First you stock, then you broth, and finally, you garlic noodle soup.


I had no idea until I took a professional cooking class that there’s a difference between stock and broth. Straight from the ladle, here’s what The Professional Chef textbook says…

“The major distinction between broths and stocks is that broths can be served as is, whereas stocks are used in the production of other dishes.”

So throughout my whole cooking life I’d been making stocks and calling them broths. I know that in the grand scheme of things what happens between you and your stock pot is just between you and your stock pot, BUT I decided to walk myself through both to make sure I really understood the difference.

Vegetable Stock:


Because I’m a vegetarian making good veggie stock is a priority (and a challenge). I’ve found the more veg I stick in the pot, the better the flavor. I used to put in whatever I had in the fridge, but now I stick to non-starchy veg to help keep my stock clear(er). All chefs want clear stock. I think of it like a painter having perfect paints. I didn’t even know stock was supposed to be clear until I put on a chef’s jacket, so clear stock could be a low-totem pole concern in your kitchen, and that is totally fine. I hover somewhere between clear and slightly cloudy, but that’s just my style.

Vegetable Stock: 1 Gallon

(Making 1 gallon is a good way to go. You can freeze the stock and use it for other recipes)


*5 lbs of non-starchy vegetables– I use a combination of lettuce, mushroom, leek, white onion, carrot, celery. You can chop or put the vegetables in whole. I often do a mix, but if you do chop your veg, make sure to chop larger pieces (it’ll help with fishing them out later). And okay, I do put a parsnip in there. It breaks the non-starch rule, but that’s why my stock is always on the (er) side of clear.

*5 quarts of cold water – Cold water is key because you want your veg and water to start out at the same temperature.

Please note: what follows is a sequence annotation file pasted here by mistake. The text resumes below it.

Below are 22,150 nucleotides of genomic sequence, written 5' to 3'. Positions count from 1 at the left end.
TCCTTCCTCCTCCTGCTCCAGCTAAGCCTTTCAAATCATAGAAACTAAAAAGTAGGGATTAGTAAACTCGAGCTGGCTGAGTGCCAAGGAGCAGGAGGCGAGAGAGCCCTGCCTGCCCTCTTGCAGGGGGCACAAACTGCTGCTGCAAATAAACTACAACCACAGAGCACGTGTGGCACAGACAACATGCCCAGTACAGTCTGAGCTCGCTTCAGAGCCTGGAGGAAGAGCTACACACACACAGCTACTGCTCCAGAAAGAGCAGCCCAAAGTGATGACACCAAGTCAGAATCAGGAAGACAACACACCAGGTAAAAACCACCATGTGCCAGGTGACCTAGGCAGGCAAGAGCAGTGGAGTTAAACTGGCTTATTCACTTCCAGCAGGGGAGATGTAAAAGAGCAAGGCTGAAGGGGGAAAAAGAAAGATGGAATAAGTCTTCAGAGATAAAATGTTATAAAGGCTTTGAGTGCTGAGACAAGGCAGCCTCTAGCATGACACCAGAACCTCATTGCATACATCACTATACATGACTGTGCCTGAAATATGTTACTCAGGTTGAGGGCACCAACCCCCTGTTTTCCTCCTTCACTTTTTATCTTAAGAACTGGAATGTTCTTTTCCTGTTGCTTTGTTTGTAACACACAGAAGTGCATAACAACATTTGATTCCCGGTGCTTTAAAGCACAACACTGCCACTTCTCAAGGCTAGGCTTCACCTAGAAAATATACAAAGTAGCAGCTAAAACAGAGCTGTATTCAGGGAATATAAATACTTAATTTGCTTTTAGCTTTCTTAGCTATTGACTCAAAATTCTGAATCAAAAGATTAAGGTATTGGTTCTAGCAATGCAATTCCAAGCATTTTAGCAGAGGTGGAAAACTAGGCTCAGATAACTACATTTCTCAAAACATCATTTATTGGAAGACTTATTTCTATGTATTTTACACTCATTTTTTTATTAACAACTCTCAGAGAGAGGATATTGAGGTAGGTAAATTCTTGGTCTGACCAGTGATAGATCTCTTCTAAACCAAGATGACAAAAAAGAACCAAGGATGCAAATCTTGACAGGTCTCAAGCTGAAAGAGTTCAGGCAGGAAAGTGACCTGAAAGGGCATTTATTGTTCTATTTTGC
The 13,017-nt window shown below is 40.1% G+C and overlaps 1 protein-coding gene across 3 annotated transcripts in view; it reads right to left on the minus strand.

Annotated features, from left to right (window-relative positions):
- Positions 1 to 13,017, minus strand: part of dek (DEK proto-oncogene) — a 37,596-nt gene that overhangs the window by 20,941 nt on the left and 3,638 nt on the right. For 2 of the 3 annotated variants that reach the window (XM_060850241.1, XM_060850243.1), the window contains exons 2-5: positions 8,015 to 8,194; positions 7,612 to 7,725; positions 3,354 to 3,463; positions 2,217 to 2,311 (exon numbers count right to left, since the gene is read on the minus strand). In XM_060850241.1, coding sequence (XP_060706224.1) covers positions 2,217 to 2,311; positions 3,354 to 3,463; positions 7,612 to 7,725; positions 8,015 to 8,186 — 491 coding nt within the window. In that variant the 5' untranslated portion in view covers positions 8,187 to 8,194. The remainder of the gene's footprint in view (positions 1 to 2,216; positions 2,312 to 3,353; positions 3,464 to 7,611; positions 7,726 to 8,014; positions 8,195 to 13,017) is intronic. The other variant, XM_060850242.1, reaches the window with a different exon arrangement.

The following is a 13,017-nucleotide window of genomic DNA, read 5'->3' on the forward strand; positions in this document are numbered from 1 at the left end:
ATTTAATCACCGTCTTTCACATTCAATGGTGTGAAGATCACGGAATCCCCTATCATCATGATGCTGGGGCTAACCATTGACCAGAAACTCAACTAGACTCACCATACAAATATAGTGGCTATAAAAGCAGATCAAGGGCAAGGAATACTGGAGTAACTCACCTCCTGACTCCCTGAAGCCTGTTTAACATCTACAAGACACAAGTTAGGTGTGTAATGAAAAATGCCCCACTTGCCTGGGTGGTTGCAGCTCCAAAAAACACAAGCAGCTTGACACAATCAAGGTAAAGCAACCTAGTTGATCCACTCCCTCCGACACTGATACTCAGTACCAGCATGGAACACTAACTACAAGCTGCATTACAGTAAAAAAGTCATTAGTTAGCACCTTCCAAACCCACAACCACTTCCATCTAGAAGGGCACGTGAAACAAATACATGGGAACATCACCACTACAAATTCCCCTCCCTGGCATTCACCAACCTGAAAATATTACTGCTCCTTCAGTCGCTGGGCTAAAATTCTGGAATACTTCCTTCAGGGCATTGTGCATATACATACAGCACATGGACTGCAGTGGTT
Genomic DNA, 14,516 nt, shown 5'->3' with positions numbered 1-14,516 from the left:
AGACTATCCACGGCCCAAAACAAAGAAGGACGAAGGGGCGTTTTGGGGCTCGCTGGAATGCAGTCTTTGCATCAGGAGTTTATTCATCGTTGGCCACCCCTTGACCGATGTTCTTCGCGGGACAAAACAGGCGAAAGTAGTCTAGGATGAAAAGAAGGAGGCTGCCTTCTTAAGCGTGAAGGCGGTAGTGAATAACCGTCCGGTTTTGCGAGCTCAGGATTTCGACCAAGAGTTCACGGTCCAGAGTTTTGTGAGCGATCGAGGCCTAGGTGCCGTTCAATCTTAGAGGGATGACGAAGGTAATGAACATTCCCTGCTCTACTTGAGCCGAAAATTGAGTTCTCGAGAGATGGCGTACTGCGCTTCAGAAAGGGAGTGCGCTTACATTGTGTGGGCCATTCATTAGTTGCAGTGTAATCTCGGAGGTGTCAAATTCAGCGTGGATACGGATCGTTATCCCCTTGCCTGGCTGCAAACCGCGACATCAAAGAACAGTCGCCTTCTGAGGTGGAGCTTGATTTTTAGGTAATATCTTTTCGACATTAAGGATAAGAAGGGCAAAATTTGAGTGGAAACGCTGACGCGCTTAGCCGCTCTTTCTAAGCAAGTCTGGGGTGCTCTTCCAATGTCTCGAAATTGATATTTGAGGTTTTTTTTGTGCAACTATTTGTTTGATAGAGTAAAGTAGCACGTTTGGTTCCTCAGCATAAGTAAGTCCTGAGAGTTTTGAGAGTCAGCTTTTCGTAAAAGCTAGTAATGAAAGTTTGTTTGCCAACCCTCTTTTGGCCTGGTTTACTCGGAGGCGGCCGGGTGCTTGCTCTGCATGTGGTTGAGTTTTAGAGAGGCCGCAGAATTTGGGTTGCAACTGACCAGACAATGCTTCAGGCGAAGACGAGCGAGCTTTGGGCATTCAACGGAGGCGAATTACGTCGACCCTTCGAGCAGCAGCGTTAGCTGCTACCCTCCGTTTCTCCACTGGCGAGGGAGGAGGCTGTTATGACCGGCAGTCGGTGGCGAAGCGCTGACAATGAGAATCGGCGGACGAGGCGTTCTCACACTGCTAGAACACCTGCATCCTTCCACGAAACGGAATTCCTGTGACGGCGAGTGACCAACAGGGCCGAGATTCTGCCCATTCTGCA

*1 Standard Sachet d’Epices- A sachet d’epices is a small bundle of cheese cloth that contains, a sprig of thyme (1 teaspoon), 2-4 parsley stems (2 teaspoons), 1 bay leaf, 1 teaspoon of cracked peppercorns, and 1 garlic clove (optional). You put all that in the cheese cloth and tie it off with cooking string, essentially making a teabag for your stock. You can always forgo the fancy and put the spices directly into the stock. Again if you want clear stock, you shouldn’t just toss in the spices, but you can join me in the (er) camp any time you like!

Vegetable Stock How-To:

*Place the water, spices and veg in a stock pot.

*Bring to a simmer.

*As the stock simmers, you’ll see bubbles gathering on the surface of the stock. It kind of looks like bubbles in a bubble bath or froth. Use a mesh strainer or spoon to skim the bubbles off (this again is for the sake of clearness).

*Simmer for an hour.

*Remove all vegetables. This usually involves a strainer. Save any veg that you might want to use in your soup. I almost always keep the carrots and the celery.

Here is me testing my clearness….It’s defineately on the side of (er).


Now it’s time for broth! I’m making a garlic broth. So this recipe should be tasty enough to eat just as it is. I won’t be using the whole gallon, so I’ll only put in what stock I need for the soup and freeze the rest.

Garlic Broth: 



2 quarts of Vegetable Broth

14 peeled, whole garlic cloves

2 teaspoons of salt

1 teaspoon of pepper

1/4 teaspoon of cloves

1/4 teaspoon of sage

1/4 teaspoon of thyme

1 bay leaf

2 teaspoons of parsley

1 cup of white wine (A sweet white wine is nice, but anything works!)

Garlic Broth How-To:

*Bring your stock to boil.

*Add all ingredients into the stock. Let everything boil for 30 minutes.

*When the 30 minutes are up, fish out the bay leaf and any garlic you’re not keen on eating. I usually leave 7 cloves. And that’s it– you’ve got Garlic Broth!


The final step-SOUP! I started making garlic noodle soup when I was looking for a substitute for chicken noodle soup. The great thing about this soup is you can pretty much add anything to it. Whatever ever will warm your bones will do the trick. I often make this soup in the late summer with fresh garden veg and freeze it for when flu season rolls around in December.

Garlic Noodle Soup:



2 quarts of garlic broth

2 cups of egg noodles

1 cup of giant lima beans (Canned or soaked is fine)

1 cup of cherry tomatoes

2 carrots, chopped (Remember these can be the same carrots from making stock!)

2 celery ribs, chopped (Ditto.)

2 cups of water

2 eggs scrambled. (You can scramble your eggs while the soup is cooking).

Garlic Noodle Soup How-To:

*Bring the garlic broth to a boil. I usually add a cup or two of water at this point. This will help with evaporation and the noodles pesky habit of soaking up broth.

*Add egg noodles. Cook according to package.

*Reduce to a simmer. Add beans, cherry tomatoes, carrots, and celery. Simmer for 10 minutes.

*Scramble your eggs if you haven’t already.

*Add spinach and stir to help with wilting.

*Add eggs! These guys give you an extra boost of protein and add nice flavor.

*Turn off the heat and let the soup rest for another 10 minutes, the eat it up!

*Season to taste.